Large technological systems are characterized by their fixity, obduracy, lock-in, and relative inability to change. The path dependence of technology makes its history relevant for thinking about transitions. This is the thinking I am using to discuss energy transitions and politics in my work. At an upcoming conference, the Annual meeting of the Society for the Social Studies of Science I am giving a little talk about this topic. Here’s a snippet of some of the important points that are better said by these authors than I:
Existing systems are characterized by path dependencies with deep historical roots. This means that research on future transitions should not simply take the present situation as a starting point and extrapolate promising innovations (for example, learning curves), but should take into account the path dependencies in the existing regime. Historical research is necessary to say something sensible about future transitions. (Verbong, G. & Geels, F. pg 178 in Managing the Transition to Renewable Energy: Theory and Practice from Local, Regional and Macro Perspectives, 2008, edited by Jeroen C. J. M. van den Bergh, Frank Reinier Bruinsma)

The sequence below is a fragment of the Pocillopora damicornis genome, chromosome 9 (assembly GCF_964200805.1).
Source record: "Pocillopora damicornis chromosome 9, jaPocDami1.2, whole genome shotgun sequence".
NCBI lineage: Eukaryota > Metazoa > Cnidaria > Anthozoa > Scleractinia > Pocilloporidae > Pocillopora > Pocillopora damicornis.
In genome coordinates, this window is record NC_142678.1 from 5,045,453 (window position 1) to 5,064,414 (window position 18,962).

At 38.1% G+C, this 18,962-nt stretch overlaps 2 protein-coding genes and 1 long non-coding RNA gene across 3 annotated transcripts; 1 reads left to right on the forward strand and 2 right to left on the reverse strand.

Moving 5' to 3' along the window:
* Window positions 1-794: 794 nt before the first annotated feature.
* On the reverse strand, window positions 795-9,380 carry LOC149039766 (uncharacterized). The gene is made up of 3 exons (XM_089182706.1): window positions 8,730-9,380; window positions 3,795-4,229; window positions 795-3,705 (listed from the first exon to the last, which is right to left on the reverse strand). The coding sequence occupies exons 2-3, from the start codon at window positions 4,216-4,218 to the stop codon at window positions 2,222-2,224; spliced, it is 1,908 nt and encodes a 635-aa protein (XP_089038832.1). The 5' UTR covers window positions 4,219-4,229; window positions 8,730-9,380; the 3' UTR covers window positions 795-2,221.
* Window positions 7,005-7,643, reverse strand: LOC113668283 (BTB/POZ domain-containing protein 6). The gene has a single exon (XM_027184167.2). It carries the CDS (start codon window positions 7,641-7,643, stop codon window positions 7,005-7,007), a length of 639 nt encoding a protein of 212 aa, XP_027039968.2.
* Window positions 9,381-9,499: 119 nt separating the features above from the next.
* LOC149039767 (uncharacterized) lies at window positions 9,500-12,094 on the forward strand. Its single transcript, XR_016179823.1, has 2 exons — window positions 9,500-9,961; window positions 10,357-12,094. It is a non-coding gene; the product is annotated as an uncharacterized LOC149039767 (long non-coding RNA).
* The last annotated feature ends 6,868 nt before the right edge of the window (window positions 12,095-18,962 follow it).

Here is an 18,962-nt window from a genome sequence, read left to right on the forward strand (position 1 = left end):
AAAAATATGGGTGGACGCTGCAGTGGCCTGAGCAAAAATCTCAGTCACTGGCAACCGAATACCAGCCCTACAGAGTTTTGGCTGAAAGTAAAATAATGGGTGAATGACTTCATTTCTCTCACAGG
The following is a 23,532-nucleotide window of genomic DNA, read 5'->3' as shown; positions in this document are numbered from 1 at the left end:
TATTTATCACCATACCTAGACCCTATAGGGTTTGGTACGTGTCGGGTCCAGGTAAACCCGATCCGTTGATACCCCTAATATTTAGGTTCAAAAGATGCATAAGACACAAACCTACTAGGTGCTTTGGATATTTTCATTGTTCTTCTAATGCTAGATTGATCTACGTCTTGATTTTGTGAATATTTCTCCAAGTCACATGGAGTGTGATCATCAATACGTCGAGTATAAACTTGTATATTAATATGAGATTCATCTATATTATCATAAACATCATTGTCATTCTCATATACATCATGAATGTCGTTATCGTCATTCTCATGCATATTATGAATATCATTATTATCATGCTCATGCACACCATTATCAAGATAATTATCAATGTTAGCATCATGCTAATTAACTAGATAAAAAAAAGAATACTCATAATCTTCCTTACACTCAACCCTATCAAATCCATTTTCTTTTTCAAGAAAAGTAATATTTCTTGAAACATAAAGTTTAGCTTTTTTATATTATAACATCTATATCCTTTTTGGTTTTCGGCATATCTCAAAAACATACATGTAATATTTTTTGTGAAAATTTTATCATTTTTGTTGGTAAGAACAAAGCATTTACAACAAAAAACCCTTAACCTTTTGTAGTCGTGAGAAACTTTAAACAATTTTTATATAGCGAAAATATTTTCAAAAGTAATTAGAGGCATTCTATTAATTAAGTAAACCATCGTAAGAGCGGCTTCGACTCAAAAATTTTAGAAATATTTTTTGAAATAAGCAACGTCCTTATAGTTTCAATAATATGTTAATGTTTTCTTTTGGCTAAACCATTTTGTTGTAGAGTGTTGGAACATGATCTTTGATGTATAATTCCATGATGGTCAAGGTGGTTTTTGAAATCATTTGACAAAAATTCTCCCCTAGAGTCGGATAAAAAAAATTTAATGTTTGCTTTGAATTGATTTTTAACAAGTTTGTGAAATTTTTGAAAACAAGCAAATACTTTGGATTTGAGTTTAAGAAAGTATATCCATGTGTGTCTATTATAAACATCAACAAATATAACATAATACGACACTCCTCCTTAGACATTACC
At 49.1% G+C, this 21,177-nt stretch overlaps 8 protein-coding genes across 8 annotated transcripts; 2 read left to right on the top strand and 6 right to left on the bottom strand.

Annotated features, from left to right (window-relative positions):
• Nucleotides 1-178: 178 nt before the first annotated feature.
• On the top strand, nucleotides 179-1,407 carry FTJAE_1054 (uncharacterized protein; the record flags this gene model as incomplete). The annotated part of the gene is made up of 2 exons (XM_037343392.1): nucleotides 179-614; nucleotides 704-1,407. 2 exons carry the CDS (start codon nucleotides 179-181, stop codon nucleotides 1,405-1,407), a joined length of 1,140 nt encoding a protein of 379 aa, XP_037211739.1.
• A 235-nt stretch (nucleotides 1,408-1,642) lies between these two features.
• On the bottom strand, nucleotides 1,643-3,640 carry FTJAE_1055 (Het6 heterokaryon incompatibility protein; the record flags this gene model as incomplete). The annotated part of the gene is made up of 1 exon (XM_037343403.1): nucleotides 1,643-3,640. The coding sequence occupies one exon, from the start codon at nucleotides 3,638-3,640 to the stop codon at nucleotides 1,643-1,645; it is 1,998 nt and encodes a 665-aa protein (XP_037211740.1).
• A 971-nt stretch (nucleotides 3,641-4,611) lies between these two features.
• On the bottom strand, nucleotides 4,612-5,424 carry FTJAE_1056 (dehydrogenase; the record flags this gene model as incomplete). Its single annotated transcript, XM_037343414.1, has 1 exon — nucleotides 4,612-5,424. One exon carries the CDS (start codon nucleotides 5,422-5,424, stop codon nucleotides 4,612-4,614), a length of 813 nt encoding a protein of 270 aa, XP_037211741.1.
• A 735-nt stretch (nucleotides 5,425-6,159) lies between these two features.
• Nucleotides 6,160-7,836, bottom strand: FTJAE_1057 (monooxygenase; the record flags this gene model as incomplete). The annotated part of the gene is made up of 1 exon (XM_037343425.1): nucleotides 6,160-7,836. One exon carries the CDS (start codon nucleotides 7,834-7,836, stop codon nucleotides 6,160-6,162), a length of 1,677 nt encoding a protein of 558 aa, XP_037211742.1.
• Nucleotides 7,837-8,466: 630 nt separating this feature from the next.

This seems like a rather obvious and simple idea, but it is quite important. So often we miss the errors of the past and repeat them in the future. How can we deal with the social, political, and technical histories of a technological system if we only take the present moment? A smooth transition is unlikely, and even more unlikely without understanding the contingencies of systems’ histories.